(Just so you know, baby bottles and baby food jars should never be microwaved.)

Happy Friday!

Gas stove troubleshooting: Stove won’t light

September 10, 2010

Need a light?

Despite a general dislike for most of the appliances I inherited with my first house, I feel lucky to have a gas stove (or range, as in appliance jargon).

I love cooking, so I appreciate the power and responsiveness of gas.

However, unlike their electric counterpart, gas ranges can’t just be dialed on; their burners must be ignited.

I occasionally struggle with lighting my burners — and I know I’m not alone — so here’s what to check if you’re struggling.

Burner cap
A lot of ignition problems and uneven flames result from food spills and related dirtiness. Routine cleaning and general unslobbiness will avoid this.

After a spill, use a nonabrasive plastic scrubbing pad and mildly abrasive cleanser or soap  to thoroughly clean the cap.

Make sure the cap is completely dry before replacing it over the burner. Take care that alignment pins are lined up with with the cap.

(I know I usually would never say this, but) Don’t put them in the dishwasher.

Burner ports

Burner flames should be about 1″-1.5″, with a proper shape like the flame labeled “A” in the adjacent spiffy illustration. The flame should be blue, not yellow.

If these aren’t the case, your burner ports could be clogged, so you should clean it, following these steps:

  1. Make sure all the controls are off and the stove is cool. Don’t use oven cleaners, bleach or rust remover.
  2. Clean the burner cap as instructed above..
  3. Clean the gas tube opening with a damp cloth.
  4. Clean clogged burner ports with a straight pin as shown. Do not enlarge or distort the port. Do not use a wooden toothpick. If the burner needs to be adjusted, call appliance service.
  5. Replace the burner cap, as shown in the first illustration.
  6. Turn on the burner. If the burner does not light, check cap alignment. If the burner still does not light, call appliance service.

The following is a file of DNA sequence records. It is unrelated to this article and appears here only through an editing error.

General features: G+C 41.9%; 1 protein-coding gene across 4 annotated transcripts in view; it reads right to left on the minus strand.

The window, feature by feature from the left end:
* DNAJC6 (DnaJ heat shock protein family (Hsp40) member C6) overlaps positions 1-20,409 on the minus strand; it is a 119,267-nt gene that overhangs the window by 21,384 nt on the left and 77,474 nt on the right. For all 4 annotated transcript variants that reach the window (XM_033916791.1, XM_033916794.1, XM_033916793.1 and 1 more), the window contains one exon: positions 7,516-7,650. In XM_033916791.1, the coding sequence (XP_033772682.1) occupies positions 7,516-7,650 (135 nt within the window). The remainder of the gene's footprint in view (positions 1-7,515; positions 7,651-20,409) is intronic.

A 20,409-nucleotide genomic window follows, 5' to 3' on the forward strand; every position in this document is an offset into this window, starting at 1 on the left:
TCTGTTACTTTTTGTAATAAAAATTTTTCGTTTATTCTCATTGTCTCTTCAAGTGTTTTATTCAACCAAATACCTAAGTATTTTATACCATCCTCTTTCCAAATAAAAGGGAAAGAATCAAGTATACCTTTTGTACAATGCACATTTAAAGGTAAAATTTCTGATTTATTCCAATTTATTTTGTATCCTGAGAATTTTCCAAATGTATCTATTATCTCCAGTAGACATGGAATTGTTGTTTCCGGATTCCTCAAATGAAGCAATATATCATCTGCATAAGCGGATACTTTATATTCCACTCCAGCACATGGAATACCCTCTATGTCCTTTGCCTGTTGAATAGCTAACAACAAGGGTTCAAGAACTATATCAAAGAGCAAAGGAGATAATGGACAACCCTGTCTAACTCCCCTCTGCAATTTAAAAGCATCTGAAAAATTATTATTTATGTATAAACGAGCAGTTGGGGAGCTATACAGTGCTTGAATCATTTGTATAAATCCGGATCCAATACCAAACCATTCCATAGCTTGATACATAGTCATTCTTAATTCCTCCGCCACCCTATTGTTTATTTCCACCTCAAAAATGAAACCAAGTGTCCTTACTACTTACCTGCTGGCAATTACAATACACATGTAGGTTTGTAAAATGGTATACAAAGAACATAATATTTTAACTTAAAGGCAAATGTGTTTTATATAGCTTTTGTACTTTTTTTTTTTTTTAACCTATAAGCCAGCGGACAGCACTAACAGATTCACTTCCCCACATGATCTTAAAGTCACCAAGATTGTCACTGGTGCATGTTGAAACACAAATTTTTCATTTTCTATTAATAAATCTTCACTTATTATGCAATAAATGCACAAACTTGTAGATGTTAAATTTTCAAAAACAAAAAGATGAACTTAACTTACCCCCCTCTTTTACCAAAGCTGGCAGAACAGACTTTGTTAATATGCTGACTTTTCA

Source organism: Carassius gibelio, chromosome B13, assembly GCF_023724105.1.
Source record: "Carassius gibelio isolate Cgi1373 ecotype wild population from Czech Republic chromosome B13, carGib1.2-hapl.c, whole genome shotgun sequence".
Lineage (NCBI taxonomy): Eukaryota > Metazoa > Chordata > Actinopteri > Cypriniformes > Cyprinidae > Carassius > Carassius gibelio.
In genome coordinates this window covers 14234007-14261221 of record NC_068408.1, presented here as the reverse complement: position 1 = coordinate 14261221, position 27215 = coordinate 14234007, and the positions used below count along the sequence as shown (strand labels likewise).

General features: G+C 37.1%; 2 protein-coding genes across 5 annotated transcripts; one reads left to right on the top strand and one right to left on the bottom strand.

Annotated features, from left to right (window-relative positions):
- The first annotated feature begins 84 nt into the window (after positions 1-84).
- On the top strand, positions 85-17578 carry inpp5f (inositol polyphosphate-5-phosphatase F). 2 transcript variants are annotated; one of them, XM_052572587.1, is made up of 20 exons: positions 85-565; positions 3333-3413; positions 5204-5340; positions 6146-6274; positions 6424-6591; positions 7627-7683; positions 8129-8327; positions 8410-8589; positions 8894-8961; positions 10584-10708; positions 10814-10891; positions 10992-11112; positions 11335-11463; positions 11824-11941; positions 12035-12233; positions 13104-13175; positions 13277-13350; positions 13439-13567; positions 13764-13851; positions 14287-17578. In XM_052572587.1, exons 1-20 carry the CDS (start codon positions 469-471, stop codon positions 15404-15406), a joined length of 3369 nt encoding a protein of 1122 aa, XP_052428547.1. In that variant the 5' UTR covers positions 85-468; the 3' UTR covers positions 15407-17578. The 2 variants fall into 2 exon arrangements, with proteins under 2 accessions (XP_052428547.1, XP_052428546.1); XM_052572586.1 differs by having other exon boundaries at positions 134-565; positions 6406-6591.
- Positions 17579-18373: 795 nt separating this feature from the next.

Knobs

(This one falls under the “duh” category, but you never know…) Push in the burner knob before turning to light to ensure that it’s set correctly.

HOW TO: change a refrigerator water filter

August 2, 2010

Think of the children, won't you? Replace your refrigerator's water filter.

If your refrigerator dispenses water, chances are it uses a filter.

Most manufacturers recommend replacing the filter every six months to nine months, but certainly your fridge won’t blow up if you don’t. You might just drink some stanky water or notice a “decreased flow.” Or your ice maker won’t function as well.

Or you could just replace your filter when your status indicator light (or “change filter” light, as many customers call it) tells you to. Usually, this light lives on the temperature control panel. If you don’t have a change filter light, replace the filter based on the time frame recommendations outlined in the Use & Care manual you tucked away for safekeeping because you’re a responsible appliance owner.

Mostly, just use good sense, as the life of the filter depends on your usage and the quality of the water. If you notice a change in your water, replace your filter more frequently.